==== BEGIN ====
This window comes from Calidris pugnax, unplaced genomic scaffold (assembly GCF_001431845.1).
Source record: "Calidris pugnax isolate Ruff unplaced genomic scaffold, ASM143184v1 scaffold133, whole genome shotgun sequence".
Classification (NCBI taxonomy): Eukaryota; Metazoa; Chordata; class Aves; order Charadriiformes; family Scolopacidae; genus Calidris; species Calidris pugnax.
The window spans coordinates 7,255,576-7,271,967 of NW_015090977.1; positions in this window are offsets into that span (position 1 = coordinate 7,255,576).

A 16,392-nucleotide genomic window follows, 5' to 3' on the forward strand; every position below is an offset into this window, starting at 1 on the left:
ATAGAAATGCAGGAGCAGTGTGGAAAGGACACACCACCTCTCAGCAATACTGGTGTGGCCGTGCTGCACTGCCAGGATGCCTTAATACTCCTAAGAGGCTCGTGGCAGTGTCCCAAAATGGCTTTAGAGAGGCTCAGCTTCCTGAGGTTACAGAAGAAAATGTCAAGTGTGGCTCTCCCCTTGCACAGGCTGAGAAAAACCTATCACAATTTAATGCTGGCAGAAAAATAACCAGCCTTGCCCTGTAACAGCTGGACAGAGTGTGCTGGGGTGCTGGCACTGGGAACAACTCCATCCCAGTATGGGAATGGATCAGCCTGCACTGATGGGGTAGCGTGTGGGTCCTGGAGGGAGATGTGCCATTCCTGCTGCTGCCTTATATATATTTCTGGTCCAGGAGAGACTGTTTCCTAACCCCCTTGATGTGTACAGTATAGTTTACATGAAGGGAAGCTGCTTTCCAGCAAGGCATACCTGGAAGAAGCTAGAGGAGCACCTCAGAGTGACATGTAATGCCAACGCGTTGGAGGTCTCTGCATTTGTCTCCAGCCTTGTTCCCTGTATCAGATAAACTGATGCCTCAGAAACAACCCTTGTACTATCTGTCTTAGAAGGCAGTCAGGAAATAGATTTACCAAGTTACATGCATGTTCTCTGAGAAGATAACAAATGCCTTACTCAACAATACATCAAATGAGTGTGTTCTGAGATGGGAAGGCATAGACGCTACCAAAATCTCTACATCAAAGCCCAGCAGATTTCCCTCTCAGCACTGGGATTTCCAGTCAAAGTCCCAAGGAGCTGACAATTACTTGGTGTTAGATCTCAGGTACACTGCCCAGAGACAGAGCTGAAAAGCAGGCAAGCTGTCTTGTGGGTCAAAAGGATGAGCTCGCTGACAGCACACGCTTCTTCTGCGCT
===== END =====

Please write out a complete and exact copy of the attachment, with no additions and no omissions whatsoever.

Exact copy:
This window comes from Calidris pugnax, unplaced genomic scaffold (assembly GCF_001431845.1).
Source record: "Calidris pugnax isolate Ruff unplaced genomic scaffold, ASM143184v1 scaffold133, whole genome shotgun sequence".
Classification (NCBI taxonomy): Eukaryota; Metazoa; Chordata; class Aves; order Charadriiformes; family Scolopacidae; genus Calidris; species Calidris pugnax.
The window spans coordinates 7,255,576-7,271,967 of NW_015090977.1; positions in this window are offsets into that span (position 1 = coordinate 7,255,576).

A 16,392-nucleotide genomic window follows, 5' to 3' on the forward strand; every position below is an offset into this window, starting at 1 on the left:
ATAGAAATGCAGGAGCAGTGTGGAAAGGACACACCACCTCTCAGCAATACTGGTGTGGCCGTGCTGCACTGCCAGGATGCCTTAATACTCCTAAGAGGCTCGTGGCAGTGTCCCAAAATGGCTTTAGAGAGGCTCAGCTTCCTGAGGTTACAGAAGAAAATGTCAAGTGTGGCTCTCCCCTTGCACAGGCTGAGAAAAACCTATCACAATTTAATGCTGGCAGAAAAATAACCAGCCTTGCCCTGTAACAGCTGGACAGAGTGTGCTGGGGTGCTGGCACTGGGAACAACTCCATCCCAGTATGGGAATGGATCAGCCTGCACTGATGGGGTAGCGTGTGGGTCCTGGAGGGAGATGTGCCATTCCTGCTGCTGCCTTATATATATTTCTGGTCCAGGAGAGACTGTTTCCTAACCCCCTTGATGTGTACAGTATAGTTTACATGAAGGGAAGCTGCTTTCCAGCAAGGCATACCTGGAAGAAGCTAGAGGAGCACCTCAGAGTGACATGTAATGCCAACGCGTTGGAGGTCTCTGCATTTGTCTCCAGCCTTGTTCCCTGTATCAGATAAACTGATGCCTCAGAAACAACCCTTGTACTATCTGTCTTAGAAGGCAGTCAGGAAATAGATTTACCAAGTTACATGCATGTTCTCTGAGAAGATAACAAATGCCTTACTCAACAATACATCAAATGAGTGTGTTCTGAGATGGGAAGGCATAGACGCTACCAAAATCTCTACATCAAAGCCCAGCAGATTTCCCTCTCAGCACTGGGATTTCCAGTCAAAGTCCCAAGGAGCTGACAATTACTTGGTGTTAGATCTCAGGTACACTGCCCAGAGACAGAGCTGAAAAGCAGGCAAGCTGTCTTGTGGGTCAAAAGGATGAGCTCGCTGACAGCACACGCTTCTTCTGCGCT